As many casinos nationwide have grinded to a halt amid the coronavirus pandemic, both commercial (non-Tribal) and Tribal casinos are looking to the Congress to back their enterprises and support their employees during their temporary closures.
Organizations like the American Gaming Association (AGA) have joined the airline industry and cruise companies in urging Congress to provide emergency financial aid to help them endure a financial hit.
Bill Miller, the AGA’s CEO, released a statement on Monday stating: “In a matter of days, the U.S. casino industry went from a growing, thriving segment of the U.S. economy to a near standstill.”
Miller argues the $260 billion gaming industry needs a cash bailout or additional funds to keep casinos afloat and to pay casino employees their wages during this time.
“Our immediate priorities are actions that provide liquidity to allow us to support employees,” the AGA told the Washington Post.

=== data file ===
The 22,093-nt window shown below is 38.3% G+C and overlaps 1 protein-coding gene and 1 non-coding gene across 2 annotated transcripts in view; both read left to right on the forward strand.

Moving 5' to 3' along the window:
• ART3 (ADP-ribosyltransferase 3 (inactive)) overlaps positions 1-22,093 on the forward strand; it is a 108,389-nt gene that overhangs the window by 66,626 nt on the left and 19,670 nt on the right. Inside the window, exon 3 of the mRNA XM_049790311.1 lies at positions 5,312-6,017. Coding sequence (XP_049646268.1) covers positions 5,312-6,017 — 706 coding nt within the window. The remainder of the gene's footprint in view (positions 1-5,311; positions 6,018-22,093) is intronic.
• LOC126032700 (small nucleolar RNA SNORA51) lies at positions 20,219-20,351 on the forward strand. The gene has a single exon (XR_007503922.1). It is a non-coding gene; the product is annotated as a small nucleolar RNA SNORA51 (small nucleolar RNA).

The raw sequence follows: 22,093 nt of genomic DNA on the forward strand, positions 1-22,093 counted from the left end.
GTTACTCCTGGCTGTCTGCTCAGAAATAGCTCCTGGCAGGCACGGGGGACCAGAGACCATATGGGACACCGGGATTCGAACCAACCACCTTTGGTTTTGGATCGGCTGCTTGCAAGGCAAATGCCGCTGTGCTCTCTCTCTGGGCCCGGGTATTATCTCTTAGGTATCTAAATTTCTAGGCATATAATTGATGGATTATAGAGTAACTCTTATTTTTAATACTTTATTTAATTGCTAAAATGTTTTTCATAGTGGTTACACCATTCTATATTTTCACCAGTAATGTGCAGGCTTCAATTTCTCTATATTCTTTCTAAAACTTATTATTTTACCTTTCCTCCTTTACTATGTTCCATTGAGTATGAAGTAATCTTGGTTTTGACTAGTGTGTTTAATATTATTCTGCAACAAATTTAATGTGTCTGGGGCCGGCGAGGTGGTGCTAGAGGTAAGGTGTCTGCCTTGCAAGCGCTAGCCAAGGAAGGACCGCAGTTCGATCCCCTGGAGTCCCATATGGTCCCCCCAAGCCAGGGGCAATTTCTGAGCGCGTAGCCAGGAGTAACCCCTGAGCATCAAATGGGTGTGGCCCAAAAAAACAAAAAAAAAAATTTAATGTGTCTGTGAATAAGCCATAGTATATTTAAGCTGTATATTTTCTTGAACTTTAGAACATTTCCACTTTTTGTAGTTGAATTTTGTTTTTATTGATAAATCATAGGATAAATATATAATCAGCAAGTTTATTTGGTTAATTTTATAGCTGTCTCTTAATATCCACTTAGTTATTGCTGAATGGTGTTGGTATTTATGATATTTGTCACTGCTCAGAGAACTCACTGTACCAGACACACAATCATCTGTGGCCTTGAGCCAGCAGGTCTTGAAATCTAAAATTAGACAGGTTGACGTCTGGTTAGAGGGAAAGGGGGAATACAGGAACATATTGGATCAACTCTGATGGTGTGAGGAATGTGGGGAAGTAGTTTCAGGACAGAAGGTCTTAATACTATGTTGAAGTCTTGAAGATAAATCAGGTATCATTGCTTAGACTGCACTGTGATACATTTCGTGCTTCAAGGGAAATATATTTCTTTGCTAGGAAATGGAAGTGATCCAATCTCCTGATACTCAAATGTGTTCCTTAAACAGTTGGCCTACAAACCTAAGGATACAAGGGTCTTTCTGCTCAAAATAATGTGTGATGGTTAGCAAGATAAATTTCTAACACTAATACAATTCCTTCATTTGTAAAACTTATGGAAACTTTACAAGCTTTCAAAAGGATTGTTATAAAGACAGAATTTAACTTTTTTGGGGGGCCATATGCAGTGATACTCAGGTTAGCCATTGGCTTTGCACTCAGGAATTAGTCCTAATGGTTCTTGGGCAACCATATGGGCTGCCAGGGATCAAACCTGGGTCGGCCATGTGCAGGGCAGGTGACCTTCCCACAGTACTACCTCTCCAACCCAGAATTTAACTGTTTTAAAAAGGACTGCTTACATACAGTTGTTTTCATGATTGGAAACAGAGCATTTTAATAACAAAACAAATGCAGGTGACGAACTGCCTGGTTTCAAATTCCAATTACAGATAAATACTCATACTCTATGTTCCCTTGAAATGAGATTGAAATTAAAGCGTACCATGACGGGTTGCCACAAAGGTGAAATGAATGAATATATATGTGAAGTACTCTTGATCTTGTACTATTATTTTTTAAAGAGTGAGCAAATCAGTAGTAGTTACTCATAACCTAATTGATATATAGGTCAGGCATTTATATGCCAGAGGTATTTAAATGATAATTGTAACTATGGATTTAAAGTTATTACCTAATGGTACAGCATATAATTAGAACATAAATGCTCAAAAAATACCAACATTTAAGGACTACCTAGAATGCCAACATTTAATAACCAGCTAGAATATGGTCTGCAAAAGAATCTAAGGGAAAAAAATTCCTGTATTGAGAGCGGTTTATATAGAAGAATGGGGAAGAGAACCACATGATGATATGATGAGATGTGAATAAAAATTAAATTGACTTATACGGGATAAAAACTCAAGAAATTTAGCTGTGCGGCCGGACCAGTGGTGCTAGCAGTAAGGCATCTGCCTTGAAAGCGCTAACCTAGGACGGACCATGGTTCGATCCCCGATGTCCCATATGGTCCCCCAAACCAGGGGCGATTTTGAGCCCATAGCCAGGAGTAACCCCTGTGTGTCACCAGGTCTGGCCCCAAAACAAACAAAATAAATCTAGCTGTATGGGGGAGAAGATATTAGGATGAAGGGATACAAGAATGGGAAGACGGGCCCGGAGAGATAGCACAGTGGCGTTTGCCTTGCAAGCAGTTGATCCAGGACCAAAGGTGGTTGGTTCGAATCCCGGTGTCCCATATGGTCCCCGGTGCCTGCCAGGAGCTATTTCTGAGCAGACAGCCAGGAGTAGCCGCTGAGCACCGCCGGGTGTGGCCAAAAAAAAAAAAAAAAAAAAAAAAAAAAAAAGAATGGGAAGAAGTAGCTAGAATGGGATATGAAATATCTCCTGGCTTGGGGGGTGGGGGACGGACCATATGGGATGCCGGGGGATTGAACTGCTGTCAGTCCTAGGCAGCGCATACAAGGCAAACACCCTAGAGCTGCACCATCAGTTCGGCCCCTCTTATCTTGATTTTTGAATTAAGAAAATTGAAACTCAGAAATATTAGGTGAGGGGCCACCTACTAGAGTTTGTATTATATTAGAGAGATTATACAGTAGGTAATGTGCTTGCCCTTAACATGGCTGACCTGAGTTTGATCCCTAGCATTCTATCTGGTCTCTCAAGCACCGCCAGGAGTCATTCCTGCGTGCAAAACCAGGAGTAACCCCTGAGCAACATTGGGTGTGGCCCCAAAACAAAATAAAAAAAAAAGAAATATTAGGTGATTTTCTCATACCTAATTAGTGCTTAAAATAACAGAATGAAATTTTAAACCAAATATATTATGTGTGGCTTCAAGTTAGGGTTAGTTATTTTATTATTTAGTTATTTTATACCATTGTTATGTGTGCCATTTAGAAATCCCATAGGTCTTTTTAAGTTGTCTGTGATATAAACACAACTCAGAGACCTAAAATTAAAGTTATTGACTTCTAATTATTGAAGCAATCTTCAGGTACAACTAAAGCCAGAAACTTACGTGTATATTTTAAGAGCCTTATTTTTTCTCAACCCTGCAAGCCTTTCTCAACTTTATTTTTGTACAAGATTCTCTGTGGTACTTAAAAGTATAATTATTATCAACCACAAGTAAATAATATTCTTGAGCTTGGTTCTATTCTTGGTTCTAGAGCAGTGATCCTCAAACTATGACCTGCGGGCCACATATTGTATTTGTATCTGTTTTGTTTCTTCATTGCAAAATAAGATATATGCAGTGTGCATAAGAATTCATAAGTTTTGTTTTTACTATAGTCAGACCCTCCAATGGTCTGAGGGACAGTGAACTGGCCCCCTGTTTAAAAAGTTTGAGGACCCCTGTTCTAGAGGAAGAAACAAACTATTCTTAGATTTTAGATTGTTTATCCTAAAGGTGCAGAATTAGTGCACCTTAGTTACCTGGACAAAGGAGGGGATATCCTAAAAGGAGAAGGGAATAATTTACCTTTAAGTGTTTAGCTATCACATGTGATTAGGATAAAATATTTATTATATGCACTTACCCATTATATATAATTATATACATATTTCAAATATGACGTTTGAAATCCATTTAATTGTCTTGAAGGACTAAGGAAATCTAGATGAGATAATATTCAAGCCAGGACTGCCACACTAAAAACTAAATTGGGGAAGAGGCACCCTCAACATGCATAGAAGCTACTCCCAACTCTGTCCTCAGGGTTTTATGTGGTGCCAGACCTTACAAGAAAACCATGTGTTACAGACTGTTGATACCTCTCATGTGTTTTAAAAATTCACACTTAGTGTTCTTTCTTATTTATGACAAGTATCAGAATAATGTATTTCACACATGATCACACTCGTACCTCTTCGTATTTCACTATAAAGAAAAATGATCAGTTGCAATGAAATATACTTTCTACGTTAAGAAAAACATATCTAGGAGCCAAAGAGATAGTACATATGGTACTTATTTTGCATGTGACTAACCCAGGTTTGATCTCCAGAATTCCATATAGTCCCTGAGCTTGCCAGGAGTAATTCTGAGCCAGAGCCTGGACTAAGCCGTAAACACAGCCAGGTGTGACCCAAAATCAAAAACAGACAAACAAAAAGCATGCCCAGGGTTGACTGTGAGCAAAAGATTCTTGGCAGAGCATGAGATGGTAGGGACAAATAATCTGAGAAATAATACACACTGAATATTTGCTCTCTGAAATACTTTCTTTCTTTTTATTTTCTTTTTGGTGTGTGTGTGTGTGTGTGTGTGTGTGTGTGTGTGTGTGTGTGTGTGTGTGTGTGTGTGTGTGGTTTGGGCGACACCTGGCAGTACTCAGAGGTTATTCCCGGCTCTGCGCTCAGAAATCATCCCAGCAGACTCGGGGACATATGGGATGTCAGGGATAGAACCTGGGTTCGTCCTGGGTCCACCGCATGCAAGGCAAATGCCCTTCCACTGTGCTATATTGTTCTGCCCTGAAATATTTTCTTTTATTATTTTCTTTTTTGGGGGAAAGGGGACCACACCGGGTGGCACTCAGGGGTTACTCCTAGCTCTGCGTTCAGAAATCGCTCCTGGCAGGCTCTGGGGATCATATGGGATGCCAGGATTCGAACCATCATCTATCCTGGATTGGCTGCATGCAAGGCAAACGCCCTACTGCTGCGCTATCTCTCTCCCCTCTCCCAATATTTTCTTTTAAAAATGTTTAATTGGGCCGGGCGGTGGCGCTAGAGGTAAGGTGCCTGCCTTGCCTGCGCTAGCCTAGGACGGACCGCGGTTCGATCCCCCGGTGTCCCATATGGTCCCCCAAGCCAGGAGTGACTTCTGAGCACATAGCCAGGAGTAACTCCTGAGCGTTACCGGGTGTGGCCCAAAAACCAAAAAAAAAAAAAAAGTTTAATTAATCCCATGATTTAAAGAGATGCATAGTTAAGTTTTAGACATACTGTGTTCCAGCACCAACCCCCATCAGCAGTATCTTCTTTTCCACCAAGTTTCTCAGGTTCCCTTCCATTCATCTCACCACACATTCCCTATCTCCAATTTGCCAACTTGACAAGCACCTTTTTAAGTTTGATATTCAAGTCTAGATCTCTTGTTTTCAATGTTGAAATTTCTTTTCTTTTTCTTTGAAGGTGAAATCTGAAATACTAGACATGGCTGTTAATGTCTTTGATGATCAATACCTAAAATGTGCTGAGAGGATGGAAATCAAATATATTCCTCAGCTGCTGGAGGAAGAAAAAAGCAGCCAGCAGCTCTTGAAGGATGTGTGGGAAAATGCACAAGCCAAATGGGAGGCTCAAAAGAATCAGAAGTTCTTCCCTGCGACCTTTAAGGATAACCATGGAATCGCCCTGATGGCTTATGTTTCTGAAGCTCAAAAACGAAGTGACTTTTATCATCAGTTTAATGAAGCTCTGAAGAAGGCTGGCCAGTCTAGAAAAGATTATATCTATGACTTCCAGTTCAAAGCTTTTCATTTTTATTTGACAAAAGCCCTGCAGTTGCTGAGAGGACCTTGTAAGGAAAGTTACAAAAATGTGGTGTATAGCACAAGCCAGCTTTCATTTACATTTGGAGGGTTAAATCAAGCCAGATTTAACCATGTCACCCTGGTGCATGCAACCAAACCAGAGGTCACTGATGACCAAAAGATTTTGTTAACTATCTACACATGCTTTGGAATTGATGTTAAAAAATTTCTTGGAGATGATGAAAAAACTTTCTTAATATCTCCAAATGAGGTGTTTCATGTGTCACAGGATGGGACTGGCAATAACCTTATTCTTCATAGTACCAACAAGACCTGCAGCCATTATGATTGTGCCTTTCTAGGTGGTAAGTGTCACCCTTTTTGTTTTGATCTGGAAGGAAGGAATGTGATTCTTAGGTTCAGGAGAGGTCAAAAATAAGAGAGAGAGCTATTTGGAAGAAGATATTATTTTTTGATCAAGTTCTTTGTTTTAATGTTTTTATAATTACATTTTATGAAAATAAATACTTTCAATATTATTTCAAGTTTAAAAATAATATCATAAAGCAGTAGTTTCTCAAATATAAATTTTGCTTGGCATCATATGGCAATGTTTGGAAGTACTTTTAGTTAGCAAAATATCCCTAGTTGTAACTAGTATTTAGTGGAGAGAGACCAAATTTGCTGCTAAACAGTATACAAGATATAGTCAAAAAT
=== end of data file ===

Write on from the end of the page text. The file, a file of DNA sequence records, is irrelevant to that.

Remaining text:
Dozens of Tribal casinos have temporarily closed their doors, some of them in states where large gatherings have been prohibited to minimize person-to-person contact. Their decisions reflect a commitment to protect public health and to play a role in ongoing efforts to contain the spread of COVID-19. During suspended operations, Tribal casinos across the country have committed to paying employees.
Friday’s sweeping legislation to respond to the coronavirus outbreak, approved by the House, did not include industry bailouts. The bipartisan bill primarily expanded access to free testing, provided $1 billion in food aid and extended sick leave benefits to vulnerable Americans.
A third congressional package, closely considered by Congressional leaders and White House officials Monday, is anticipated to provide assistance to specific industries and include further actions to secure the economy and small businesses.